On first day of online school, Olathe system shuts down

Destiny Viator

At 7:30 a.m. Tuesday, thousands of Olathe students sat at their computers, ready to start the first day of school and meet their new teachers via a Zoom video chat.

But within a few minutes, many realized they had been blocked from doing so.

“At first I thought that maybe the internet wasn’t working in our whole neighborhood, since everyone was trying to get online. But then we figured out that (the district system) must have crashed,” said Cassie Collar, who has a middle schooler and high schooler in the Olathe district.

District spokesman Cody Kennedy said 50,000 people were attempting to log in to the online portal StudentVue on the first day of school. But the system was designed to accommodate about 30,000 users. It soon crashed.

In an email to parents, district officials said there were more than 160,000 attempts made at logging into the system.

“We know

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Chicago Public Schools begins a new year amid scramble to get all students connected for remote learning

Destiny Viator

Surrounded by four computer monitors, Nightingale Elementary teacher Lauren Kullman joked that she felt like she was producing the Emmys. But it was just the first day of school.



Javier Lopez, 8, a Chicago Public School student at Skinner North Classical Elementary School, raises his hand to answer a question on the first day of remote learning at his Chicago home Tuesday.


© Jos M. Osorio / Chicago Tribune/Chicago Tribune/TNS
Javier Lopez, 8, a Chicago Public School student at Skinner North Classical Elementary School, raises his hand to answer a question on the first day of remote learning at his Chicago home Tuesday.

As Chicago Public Schools on Tuesday began fall quarter with remote learning, most educators were teaching from their homes, though some went to school buildings in order to stream lessons from their classrooms.

Kullman is married to a special education teacher, and the couple has a 5-year-old starting kindergarten along with a younger child.

“Our house is embracing the chaos,” she said Tuesday. “… We are just so grateful that we are remote. The challenges we will face are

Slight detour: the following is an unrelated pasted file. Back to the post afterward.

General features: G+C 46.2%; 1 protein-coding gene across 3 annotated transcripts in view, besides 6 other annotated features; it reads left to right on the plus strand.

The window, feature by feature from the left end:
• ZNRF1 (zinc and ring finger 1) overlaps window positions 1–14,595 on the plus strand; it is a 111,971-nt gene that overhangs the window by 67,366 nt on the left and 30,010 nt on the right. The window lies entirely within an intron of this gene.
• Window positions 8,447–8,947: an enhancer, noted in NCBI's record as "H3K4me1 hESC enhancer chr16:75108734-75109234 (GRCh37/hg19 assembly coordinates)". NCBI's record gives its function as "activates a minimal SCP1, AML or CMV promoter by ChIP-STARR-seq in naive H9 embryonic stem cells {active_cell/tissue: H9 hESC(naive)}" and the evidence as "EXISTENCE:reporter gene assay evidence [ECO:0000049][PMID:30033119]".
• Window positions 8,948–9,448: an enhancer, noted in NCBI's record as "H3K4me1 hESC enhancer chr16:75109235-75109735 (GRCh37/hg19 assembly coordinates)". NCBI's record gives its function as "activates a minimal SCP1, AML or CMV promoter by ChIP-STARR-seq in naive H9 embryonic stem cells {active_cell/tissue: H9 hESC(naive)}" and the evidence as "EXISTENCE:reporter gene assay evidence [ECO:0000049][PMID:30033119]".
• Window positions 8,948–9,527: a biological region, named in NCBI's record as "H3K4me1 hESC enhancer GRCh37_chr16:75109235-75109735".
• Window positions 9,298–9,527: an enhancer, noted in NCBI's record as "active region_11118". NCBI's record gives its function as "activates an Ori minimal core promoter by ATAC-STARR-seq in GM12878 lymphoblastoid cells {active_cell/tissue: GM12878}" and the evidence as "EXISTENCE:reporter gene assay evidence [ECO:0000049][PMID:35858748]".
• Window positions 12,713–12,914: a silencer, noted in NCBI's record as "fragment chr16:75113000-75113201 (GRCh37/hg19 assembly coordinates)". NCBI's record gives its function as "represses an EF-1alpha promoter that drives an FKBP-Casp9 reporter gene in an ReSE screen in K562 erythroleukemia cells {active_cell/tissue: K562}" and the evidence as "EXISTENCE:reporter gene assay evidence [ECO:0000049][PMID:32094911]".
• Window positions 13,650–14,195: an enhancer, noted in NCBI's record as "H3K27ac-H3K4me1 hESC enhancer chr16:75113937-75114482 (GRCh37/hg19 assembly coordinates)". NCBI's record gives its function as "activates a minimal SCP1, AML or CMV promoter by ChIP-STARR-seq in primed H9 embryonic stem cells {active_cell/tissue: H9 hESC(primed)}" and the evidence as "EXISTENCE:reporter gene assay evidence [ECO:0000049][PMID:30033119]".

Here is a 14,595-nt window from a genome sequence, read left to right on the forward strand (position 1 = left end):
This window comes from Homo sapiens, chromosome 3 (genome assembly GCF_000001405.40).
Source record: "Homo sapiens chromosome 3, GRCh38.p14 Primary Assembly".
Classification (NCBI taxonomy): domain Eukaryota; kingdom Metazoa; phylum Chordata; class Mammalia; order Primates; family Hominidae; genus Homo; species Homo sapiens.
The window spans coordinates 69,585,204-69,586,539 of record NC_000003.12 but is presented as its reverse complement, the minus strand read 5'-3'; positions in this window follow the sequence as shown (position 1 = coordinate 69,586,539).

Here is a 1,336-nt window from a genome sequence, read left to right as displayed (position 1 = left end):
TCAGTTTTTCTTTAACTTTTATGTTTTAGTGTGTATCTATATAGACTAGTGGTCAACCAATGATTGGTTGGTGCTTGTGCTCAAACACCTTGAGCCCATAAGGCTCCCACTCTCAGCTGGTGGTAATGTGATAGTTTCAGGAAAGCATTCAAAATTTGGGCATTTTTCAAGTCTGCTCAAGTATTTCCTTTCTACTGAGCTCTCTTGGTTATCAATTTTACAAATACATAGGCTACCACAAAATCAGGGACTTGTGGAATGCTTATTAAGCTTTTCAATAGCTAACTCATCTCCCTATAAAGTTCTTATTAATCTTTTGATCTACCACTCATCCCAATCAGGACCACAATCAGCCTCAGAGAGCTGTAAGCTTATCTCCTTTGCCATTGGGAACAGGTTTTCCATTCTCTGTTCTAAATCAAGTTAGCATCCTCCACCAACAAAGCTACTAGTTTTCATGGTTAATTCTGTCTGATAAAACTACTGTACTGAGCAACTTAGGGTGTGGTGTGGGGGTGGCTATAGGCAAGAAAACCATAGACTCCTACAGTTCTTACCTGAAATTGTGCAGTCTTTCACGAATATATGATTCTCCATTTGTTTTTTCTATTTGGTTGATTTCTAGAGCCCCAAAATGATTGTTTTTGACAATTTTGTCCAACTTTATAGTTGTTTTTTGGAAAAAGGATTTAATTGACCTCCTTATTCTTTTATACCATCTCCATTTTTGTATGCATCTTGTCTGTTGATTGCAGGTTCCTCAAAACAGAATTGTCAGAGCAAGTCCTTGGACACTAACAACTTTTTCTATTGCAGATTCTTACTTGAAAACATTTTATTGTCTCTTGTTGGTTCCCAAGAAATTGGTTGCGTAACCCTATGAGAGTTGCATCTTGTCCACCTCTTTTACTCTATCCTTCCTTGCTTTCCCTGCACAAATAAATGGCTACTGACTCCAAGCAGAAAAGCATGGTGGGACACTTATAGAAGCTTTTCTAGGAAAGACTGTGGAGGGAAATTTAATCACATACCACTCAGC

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All K-12 students in need have access to TELUS high speed internet for only $9.95 per month

Destiny Viator

In partnership with local school boards and educators, TELUS helps ensure all K-12 students in B.C. and Alberta have access to high speed internet to support virtual learning throughout what will be an unconventional school year

VANCOUVER, British Columbia, Sept. 10, 2020 (GLOBE NEWSWIRE) — Even though it’s still early September, the 2020-2021 school year is shaping up to be the most unusual to date. No matter what may happen, students are learning and studying online more than ever before, and TELUS is stepping up to help students and families in need across B.C. and Alberta stay connected by giving them access to high speed internet at home. The TELUS Internet for Good program provides high speed broadband internet for only $9.95 per month. Previously, eligibility for the program was limited to families that were receiving the maximum Child Care Benefit from the federal government. However, in April, TELUS partnered

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Students unveil gadgets, bots, apps to tame Covid | Hyderabad News

Destiny Viator

Hyderabad: As doctors and pharmacists are increasingly falling victim to the novel coronavirus, students from various engineering colleges have come out with innovative ideas, bots, apps and gadgets to fight Covid-19 and protect frontline warriors from succumbing to the pandemic.
In a presentation at an international conference on engineering in fourth industrial revolution, organised by the Institute of Electrical and Electronics Engineers (IEEE), Hyderabad chapter, on Thursday, city students came out with solutions to overcome Covid-19, including a predictor that will help doctors to protect themselves from getting affected by the deadly virus and a medicine checker tool that will reduce queues at pharmacies.
Some have come up with an online appointment booking system with a predictor wherein the users can take up a preliminary covid-19 test before they visit a doctor. Another application tells users the availability of medicines that they require in the required quantity in the pharmacy
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United Airlines website bug exposed refund-seeking users’ data

Destiny Viator

A security flaw in United Airlines’ website may have exposed ticket information for customers who requested a refund, according to a new report from TechCrunch.

The bug caused the website to not validate a user’s last name when checking their refund status. That made it possible to access other travelers’ refund information simply by changing the ticket number, TechCrunch reported.

Like many airlines, United’s website allows users to check their refund status by entering their ticket number and last name. It was not immediately clear whether another user’s information could be viewed without knowing their full ticket number.

IT security expert Oliver Linow discovered the bug and told TechCrunch that the security hole allowed him to see traveler names, payment type, currency used, and the refund amount. 

Linow said that he reported the bug to United in July, and that it took the airline more than a month to fix

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